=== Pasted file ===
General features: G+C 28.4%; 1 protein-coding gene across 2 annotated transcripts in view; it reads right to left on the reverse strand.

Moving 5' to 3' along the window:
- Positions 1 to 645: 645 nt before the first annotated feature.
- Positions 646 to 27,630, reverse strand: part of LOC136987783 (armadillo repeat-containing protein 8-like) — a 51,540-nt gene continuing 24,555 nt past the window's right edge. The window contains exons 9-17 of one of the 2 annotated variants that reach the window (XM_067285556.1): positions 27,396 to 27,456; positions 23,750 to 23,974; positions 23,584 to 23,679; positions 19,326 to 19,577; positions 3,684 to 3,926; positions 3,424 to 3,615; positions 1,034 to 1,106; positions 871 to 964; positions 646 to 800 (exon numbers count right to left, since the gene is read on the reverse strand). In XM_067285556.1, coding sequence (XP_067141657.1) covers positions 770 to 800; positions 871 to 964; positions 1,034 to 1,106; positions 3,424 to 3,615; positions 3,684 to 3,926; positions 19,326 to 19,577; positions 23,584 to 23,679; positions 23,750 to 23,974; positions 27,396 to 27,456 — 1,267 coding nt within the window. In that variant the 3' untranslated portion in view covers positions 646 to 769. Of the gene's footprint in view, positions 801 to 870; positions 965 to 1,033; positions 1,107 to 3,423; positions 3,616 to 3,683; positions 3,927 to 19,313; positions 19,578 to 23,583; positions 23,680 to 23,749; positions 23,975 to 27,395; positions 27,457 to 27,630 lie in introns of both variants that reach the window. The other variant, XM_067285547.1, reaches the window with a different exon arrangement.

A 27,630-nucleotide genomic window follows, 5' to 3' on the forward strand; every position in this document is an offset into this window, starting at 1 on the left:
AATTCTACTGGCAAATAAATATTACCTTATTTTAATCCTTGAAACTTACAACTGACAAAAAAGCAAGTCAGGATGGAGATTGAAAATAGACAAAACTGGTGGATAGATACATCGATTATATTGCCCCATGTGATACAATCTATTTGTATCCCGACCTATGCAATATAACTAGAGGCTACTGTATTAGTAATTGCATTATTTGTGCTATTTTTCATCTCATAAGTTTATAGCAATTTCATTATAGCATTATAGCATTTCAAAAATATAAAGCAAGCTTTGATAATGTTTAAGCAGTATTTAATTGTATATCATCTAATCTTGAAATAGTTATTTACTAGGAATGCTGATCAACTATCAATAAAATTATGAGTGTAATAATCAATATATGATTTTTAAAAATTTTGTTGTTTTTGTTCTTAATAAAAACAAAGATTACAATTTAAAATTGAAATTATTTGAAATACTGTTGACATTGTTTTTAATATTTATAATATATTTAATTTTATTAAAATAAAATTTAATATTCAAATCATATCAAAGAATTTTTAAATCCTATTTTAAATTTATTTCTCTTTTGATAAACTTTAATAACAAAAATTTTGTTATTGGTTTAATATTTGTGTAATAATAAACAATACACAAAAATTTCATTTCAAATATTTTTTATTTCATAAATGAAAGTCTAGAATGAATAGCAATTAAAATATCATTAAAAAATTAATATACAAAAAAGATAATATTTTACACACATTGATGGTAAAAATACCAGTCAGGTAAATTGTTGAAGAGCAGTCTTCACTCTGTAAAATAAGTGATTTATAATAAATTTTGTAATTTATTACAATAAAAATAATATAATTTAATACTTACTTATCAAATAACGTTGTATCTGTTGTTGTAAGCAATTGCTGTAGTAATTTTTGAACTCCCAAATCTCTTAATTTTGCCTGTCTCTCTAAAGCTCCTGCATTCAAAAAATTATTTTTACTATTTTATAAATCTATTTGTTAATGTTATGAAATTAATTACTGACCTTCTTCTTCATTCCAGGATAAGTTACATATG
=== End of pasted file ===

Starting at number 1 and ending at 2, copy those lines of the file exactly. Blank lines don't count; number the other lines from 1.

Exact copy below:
General features: G+C 28.4%; 1 protein-coding gene across 2 annotated transcripts in view; it reads right to left on the reverse strand.

Moving 5' to 3' along the window: